Cognitive Behavioral Therapy: What Works
are a few of the voluminous studies indicating the positive value of behavioral
- An innovative intervention by Dr. James
J. Strain used brief psychotherapy to reduce the duration of hospitalization
for hip fracture by an average of two days.
- One classic study by Dr. Nicholas
Cummings documented that when patients who made frequent visits to medical
clinics received short-term psychotherapy, their health care costs were reduced
by 10 to 20 percent for several years.
- A 1993 study by Dr. Kate Lorig of the
Stanford University School of Medicine found that arthritis patients who
participated in a behavioral pain management program experienced an increase in
self-efficacy, an average 20 percent decline in pain, and a 40 percent
reduction in visits to their doctors. Starting in 2000, Dr. Lorig's work under
the Stanford NCCAM-funded program will extend for pioneering work in a study of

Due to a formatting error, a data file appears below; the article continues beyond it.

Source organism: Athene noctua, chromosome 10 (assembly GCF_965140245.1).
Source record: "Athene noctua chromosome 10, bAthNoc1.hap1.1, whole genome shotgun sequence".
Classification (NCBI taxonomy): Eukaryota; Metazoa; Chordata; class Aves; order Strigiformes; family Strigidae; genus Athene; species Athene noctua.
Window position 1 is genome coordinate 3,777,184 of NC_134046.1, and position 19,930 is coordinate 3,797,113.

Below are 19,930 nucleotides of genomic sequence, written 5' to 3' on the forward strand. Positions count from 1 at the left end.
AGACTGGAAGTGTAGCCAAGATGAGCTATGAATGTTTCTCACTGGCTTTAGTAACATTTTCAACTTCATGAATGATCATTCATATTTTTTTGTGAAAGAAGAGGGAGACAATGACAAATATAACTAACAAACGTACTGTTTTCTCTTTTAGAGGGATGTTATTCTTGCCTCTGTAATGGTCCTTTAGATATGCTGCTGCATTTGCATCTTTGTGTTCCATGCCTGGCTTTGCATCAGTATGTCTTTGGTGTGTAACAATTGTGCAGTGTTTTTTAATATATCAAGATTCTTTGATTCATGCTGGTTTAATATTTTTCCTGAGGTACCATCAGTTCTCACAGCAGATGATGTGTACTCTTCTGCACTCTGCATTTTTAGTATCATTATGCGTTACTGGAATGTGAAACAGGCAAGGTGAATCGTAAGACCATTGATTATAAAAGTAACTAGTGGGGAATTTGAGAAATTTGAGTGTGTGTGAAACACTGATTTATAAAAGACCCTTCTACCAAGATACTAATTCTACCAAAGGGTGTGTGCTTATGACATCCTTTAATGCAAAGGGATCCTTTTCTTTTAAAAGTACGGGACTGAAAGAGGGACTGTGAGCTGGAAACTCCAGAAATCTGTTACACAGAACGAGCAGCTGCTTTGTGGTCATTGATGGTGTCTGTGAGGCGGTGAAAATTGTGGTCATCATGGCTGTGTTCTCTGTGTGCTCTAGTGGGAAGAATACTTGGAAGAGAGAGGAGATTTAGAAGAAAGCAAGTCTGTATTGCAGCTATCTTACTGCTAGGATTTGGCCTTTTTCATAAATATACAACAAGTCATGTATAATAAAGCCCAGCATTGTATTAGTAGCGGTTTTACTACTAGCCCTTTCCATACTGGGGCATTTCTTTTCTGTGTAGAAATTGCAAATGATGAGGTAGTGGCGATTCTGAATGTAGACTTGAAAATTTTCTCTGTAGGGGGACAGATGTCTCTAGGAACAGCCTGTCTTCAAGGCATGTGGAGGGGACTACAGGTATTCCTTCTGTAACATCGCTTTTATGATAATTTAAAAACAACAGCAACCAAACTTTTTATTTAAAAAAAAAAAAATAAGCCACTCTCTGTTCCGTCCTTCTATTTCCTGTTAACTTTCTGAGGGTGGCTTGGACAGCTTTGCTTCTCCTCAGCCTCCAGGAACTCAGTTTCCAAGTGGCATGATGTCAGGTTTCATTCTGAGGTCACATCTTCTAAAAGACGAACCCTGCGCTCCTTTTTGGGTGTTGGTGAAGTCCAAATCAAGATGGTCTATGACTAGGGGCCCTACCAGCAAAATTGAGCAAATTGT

arthritis patients learning mindfulness meditation.
- An NIH panel reported in 1996 that use of
behavioral and relaxation approaches in the treatment of chronic pain was
superior to placebo in eight well-designed studies.
- During 1997, a study by Drs. Keefe and
Caldwell found behavioral interventions to be a viable alternative to
conventional treatment for arthritis pain.
- A team of researchers at the former
Harvard Community Health Plan, headed by Dr. Caroline Hellman and Dr. Matthew
Budd, found that cognitive behavioral interventions reduced physical and psychological
distress and utilization of health care services for patients suffering for a
variety of chronic diseases.
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BEST ALTERNATIVE MEDICINE: WHAT WORKS? WHAT DOES NOT? by Dr. Kenneth R.
Copyright © 2000 by Dr. Kenneth R. Pelletier,
Reprinted by permission of Simon &
Schuster, Inc., New York, New York.
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